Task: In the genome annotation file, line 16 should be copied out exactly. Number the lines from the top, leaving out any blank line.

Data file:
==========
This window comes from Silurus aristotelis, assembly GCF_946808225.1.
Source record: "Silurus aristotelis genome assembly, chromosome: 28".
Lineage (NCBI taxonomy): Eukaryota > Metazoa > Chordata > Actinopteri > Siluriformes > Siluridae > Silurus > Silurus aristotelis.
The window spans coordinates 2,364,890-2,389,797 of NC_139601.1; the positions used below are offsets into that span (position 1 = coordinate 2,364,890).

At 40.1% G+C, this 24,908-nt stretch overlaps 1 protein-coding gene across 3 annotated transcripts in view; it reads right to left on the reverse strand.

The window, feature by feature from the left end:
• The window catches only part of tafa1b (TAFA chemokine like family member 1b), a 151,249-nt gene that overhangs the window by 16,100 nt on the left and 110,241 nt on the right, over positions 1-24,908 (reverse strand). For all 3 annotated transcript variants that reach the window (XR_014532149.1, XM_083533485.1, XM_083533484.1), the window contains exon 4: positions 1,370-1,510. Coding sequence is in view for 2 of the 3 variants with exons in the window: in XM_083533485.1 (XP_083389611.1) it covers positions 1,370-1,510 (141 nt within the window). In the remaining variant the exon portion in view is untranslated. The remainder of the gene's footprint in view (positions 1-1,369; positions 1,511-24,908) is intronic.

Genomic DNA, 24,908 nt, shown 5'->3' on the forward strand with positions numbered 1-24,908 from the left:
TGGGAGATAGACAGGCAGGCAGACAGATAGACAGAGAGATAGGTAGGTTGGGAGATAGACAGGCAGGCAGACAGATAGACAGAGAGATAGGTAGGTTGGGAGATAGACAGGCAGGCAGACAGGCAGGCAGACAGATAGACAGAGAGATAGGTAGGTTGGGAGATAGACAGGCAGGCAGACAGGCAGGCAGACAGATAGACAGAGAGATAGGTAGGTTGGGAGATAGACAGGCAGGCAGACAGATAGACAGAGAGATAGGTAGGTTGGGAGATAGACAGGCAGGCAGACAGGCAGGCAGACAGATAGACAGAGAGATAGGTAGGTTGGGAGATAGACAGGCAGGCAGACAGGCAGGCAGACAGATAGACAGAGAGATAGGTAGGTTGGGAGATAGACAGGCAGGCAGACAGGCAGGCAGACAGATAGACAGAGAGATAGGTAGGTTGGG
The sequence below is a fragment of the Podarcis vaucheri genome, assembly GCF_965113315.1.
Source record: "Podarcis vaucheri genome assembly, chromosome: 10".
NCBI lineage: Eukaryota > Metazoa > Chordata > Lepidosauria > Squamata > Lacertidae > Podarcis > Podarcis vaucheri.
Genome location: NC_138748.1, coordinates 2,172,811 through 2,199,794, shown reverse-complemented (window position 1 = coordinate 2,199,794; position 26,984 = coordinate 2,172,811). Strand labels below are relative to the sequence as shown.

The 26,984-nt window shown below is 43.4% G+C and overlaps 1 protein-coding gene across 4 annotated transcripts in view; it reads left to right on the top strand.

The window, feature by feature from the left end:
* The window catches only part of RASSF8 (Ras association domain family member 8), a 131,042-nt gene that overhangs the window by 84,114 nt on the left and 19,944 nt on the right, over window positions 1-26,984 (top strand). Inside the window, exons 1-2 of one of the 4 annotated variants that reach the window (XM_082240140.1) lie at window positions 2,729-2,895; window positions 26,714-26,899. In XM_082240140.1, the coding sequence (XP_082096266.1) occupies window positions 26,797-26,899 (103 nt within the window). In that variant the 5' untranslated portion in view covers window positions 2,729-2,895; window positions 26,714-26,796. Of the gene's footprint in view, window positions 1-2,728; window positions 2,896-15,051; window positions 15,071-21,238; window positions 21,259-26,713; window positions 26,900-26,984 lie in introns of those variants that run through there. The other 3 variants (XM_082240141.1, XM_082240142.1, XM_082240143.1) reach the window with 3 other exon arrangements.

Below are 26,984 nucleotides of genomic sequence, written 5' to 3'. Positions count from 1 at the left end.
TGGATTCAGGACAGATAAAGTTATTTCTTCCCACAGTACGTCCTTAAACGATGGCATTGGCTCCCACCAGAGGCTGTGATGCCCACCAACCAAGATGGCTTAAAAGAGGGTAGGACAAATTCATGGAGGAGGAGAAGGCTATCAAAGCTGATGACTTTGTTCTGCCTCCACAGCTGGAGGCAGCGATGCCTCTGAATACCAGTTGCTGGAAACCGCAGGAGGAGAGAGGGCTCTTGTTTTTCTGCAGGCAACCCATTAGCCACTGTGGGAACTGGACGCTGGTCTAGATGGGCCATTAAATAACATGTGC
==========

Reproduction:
* The window catches only part of RASSF8 (Ras association domain family member 8), a 131,042-nt gene that overhangs the window by 84,114 nt on the left and 19,944 nt on the right, over window positions 1-26,984 (top strand). Inside the window, exons 1-2 of one of the 4 annotated variants that reach the window (XM_082240140.1) lie at window positions 2,729-2,895; window positions 26,714-26,899. In XM_082240140.1, the coding sequence (XP_082096266.1) occupies window positions 26,797-26,899 (103 nt within the window). In that variant the 5' untranslated portion in view covers window positions 2,729-2,895; window positions 26,714-26,796. Of the gene's footprint in view, window positions 1-2,728; window positions 2,896-15,051; window positions 15,071-21,238; window positions 21,259-26,713; window positions 26,900-26,984 lie in introns of those variants that run through there. The other 3 variants (XM_082240141.1, XM_082240142.1, XM_082240143.1) reach the window with 3 other exon arrangements.